The exceptional and possibly unique North Russia August to September 1918 operations north of Oboserskava Armoured Train versus Armoured Train action gun commander’s Military Medal group awarded to Sergeant E. Hallwell, Royal Field Artillery, Territorial Force, who spent the majority of the Great War on home service, but then joined the North Russian Expeditionary Force in June 1918 as a member of the 2nd Brigade taking part in the Allied Intervention in North Russia. After service at Murmansk, he was moved to Archangel, and then assumed command of a field gun on an armoured train operating from that place. It was during the operations north of Oboserskava between 31st August and 6th September 1918 that Hallwell won the Military Medal, the recommendation of which fortunately survives. On one occasion with a reduced crew, he kept his gun in action under heavy fire and succeeded in forcing back the enemy armoured train. On another occasion when communication on the train had been broken by enemy fire, Hallwell re-established same under heavy fire displaying great skill and promptitude which had a very fine effect on the guns crews, who under fire for the first time, were becoming a little unsteady.
Military Medal, Geo V, bust; (830614 SJT: E. HALLWELL. R.F.A.); British War Medal and Victory Medal; (2515 SJT. E. HALLWELL. R.A.)
Edward Hallwell was born in 1889 and came from Worcester, Worcestershire, and enlisted into the British Army Territorial Force at Worcester on 28th September 1914. Hallwell then saw home service with the 4th Reserve Brigade, and would appear to have been destined to remain on home service for the duration of the Great War. He however then embarked for North Russia and disembarked at Murmansk on 22nd June 1918, and then fought in the Allied Intervention in the Russian Civil War with the 2nd Brigade.
Having embarked at Murmansk on 29th July and disembarked at Archangel on 2nd August 1918, he was then posted as a Sergeant and placed in command of a gun on an armoured train. It was during the period from 31st August to 6th September 1918 when in operations north of Oboserskava that Hallwell won the Military Medal for bravery in the field, the award being published in the London Gazette for 13th March 1919.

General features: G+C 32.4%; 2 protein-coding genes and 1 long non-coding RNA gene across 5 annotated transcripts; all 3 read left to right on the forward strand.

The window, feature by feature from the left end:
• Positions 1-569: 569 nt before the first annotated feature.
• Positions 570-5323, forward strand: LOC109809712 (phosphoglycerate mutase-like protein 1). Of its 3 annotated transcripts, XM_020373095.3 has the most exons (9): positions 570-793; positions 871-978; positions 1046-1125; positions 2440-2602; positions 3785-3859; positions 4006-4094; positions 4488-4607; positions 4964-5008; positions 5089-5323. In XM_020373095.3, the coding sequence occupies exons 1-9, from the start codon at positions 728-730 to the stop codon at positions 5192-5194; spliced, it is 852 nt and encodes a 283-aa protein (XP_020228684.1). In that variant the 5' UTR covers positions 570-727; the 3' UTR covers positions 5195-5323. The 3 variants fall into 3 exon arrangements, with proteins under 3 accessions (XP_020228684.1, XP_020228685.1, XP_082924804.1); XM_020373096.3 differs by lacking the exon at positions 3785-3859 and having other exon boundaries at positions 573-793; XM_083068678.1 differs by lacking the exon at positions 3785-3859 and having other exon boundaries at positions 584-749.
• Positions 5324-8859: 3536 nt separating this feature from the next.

Fortunately his original recommendation survives: ‘During operations north of Oboserskava extending over the period August 31st to September 6th 1918, this N.C.O. was in command of a gun on the armoured train and has shown the highest qualities of devotion to duty, presence of mind and indifference to danger. On one occasion with a reduced crew, he kept his gun in action under heavy fire and succeeded in forcing back the enemy armoured train. On another occasion when communication on the train had been broken by enemy fire, this N.C.O. re-established same under heavy fire displaying great skill and promptitude which had a very fine effect on the guns crews, who under fire for the first time, were becoming a little unsteady.’
Halwell was congratulated on his actions by Major General F. Poole, Commander-in-Chief, North Russia Expeditionary Force. This is quite possibly the only example of a Military Medal awarded for an Armoured Train versus Armoured Train action. Hallwell was discharged on 25th July 1919. light edge bruising to last, Very Fine